The results from the study underline that the EWS is capable of evaluating new variants in minutes and risk-monitoring variant lineages nearly in real-time. It is also fully scalable as new variant data becomes available.

“With the advanced computational methods we have been developing over the past months we can analyse sequence information of the spike protein and rank new variants,” said Ugur Sahin, CEO and co-founder of BioNTech. “Early flagging of potential high-risk variants could be an effective tool to alert researchers, vaccine developers, health authorities and policy makers, thereby providing more time to respond to new variants of concern.”

The data published as a pre-print is the result of a collaboration established between BioNTech and InstaDeep in November 2020. As part of the collaboration, the companies formed a joint AI innovation lab in London and Mainz, Germany.

A new molecule developed by researchers at Helsinki University protects against SARS-CoV-2 infection for at least eight hours, and in contrast to vaccines, is effective immediately after administration as a nasal spray.

“In animal models, nasally administered TriSb92 offered protection against infection in an exposure situation where all unprotected mice were infected,” said Anna Makela, first author of the study, which has been
published as a preprint.

The molecule, TriSb92, inhibits the functioning of the spike protein on the surface of the SARS-CoV-2 virus.

“Targeting this inhibitory effect of TriSb92 to a site on the coronavirus spike protein common to all variants of the virus makes it possible to effectively inhibit the ability of all known variants, Omicron included, to infect people,” Makela said.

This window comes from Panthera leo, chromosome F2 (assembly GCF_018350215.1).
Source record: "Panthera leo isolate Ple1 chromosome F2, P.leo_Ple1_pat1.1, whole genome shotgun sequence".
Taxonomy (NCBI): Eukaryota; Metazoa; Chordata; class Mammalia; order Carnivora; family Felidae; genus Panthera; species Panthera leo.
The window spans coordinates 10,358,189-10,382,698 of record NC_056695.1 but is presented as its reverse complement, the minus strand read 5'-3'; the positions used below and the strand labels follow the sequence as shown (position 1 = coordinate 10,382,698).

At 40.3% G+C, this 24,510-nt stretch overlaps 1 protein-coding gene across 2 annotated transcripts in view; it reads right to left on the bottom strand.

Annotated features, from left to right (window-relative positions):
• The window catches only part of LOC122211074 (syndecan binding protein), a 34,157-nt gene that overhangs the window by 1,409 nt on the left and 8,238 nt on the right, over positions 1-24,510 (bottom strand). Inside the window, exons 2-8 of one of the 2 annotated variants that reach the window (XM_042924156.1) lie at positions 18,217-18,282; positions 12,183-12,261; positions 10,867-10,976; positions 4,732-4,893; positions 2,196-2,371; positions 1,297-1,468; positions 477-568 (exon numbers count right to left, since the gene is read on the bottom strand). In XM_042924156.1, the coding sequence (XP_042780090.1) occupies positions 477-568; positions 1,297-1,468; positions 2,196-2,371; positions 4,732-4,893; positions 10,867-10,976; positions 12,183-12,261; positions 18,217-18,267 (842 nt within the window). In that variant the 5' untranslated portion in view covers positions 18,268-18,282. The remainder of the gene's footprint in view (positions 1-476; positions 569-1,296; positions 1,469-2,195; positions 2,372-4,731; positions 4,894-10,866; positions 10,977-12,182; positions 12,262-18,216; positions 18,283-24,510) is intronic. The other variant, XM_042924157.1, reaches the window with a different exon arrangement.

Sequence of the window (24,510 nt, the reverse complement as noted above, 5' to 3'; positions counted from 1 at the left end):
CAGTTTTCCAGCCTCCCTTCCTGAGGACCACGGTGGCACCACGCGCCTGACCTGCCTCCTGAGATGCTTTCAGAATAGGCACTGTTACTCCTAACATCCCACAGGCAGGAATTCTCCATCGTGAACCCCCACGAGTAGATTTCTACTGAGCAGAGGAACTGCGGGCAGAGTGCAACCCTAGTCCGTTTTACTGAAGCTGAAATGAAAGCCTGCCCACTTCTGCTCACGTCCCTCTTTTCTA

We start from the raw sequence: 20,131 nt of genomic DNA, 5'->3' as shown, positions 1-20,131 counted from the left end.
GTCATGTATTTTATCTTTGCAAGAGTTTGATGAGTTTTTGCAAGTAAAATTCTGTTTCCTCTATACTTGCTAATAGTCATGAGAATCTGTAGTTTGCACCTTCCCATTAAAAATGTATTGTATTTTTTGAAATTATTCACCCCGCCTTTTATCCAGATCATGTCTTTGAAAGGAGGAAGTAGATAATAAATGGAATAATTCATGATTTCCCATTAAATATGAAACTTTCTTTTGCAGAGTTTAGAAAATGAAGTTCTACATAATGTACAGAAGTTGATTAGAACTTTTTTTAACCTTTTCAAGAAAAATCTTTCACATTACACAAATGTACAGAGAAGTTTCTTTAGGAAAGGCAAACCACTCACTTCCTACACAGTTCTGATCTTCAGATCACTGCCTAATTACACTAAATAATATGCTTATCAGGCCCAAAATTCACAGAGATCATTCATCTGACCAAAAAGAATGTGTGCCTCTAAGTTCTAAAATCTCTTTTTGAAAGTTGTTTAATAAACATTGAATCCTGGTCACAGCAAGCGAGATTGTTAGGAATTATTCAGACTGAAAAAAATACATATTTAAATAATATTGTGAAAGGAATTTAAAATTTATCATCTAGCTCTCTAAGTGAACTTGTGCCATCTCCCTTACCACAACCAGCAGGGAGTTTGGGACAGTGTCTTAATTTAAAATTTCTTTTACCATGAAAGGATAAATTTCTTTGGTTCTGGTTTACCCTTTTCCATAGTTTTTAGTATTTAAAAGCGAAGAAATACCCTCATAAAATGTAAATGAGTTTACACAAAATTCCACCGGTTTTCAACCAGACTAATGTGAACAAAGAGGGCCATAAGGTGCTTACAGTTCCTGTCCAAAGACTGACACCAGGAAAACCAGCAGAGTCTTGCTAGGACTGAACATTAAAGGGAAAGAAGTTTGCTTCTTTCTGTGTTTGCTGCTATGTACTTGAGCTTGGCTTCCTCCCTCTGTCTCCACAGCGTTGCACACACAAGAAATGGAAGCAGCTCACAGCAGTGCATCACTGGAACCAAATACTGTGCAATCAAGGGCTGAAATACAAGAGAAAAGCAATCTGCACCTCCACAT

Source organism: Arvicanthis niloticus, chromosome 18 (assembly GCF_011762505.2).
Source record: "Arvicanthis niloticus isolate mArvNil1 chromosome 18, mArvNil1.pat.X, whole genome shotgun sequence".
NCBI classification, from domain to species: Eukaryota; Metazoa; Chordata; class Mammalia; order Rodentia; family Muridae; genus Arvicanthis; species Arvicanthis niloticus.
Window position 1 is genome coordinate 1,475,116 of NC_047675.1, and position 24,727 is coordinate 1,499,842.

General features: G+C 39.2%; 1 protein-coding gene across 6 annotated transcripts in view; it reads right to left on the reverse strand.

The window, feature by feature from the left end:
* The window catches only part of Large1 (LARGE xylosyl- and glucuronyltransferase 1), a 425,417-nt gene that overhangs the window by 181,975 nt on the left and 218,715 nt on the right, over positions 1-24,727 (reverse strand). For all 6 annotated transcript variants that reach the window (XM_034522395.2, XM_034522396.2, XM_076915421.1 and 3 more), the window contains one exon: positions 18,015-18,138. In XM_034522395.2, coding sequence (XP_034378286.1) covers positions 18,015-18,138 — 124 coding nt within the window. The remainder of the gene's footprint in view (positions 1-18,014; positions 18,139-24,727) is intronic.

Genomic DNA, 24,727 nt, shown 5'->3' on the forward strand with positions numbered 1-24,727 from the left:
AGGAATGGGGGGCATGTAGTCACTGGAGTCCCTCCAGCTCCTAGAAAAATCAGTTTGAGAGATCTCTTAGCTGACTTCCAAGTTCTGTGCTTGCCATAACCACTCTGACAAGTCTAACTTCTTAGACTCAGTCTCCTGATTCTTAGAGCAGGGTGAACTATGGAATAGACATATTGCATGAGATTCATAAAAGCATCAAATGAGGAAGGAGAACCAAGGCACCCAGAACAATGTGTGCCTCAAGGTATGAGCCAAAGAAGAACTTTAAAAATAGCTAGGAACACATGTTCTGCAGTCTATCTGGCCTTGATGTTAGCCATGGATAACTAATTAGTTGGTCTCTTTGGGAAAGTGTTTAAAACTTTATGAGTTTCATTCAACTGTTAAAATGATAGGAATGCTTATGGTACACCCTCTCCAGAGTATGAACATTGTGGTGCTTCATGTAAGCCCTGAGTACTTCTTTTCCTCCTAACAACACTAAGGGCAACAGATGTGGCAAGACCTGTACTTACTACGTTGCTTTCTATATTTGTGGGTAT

The European Medicines Agency said it has started evaluating Pfizer’s oral antiviral drug Paxlovid in the treatment of mild-to-moderate COVID-19 in adult and adolescent patients who are at high risk of progression to severe disease under a reduced timeline, and could issue an opinion within weeks.

The expedited timeframe is possible because EMA has already started a rolling review, which included in vitro, animal and clinical studies, including one looking at use of Paxlovid in non-hospitalised, unvaccinated patients with COVID-19, who had symptomatic disease and at least one underlying condition putting them at risk of severe disease.

Paxlovid reduces the ability of SARS-CoV-2 to cause serious infections by blocking the activity of an enzyme the virus needs to multiply.

A new study has provided direct evidence of a protective role for T cells generated in response to common colds caused by coronaviruses.

While previous studies have shown that T cells induced by other coronaviruses can recognise SARS-CoV-2, the research by scientists at Imperial College London is the first to show the presence of these T cells at the time of SARS-CoV-2 exposure influences whether someone becomes infected.

The researchers also say their findings could inform the design of a second generation, universal vaccine that could prevent infection from current and future SARS-CoV-2 variants, including Omicron.

Rhia Kundu, first author of the study said, “Being exposed to the SARS-CoV-2 virus doesn’t always result in infection, and we’ve been keen to understand why. We found that high levels of pre-existing T cells, created by the body when infected with other human coronaviruses like the common cold, can protect against COVID-19 infection.”

The study, which started in September 2020 when most people in the UK had neither been infected nor vaccinated against SARS-CoV-2, involved 52 people who lived with someone with PCR-confirmed SARS-CoV-2 infection, and who had therefore been exposed to the virus. The participants did PCR tests at the outset and 4 and 7 days later, to determine if they developed an infection.

Blood samples from the 52 participants taken within 1-6 days of them being exposed to the virus were analysed for pre-existing T cells induced by previous common cold coronavirus infections that also cross-recognise proteins of the SARS-CoV-2 virus.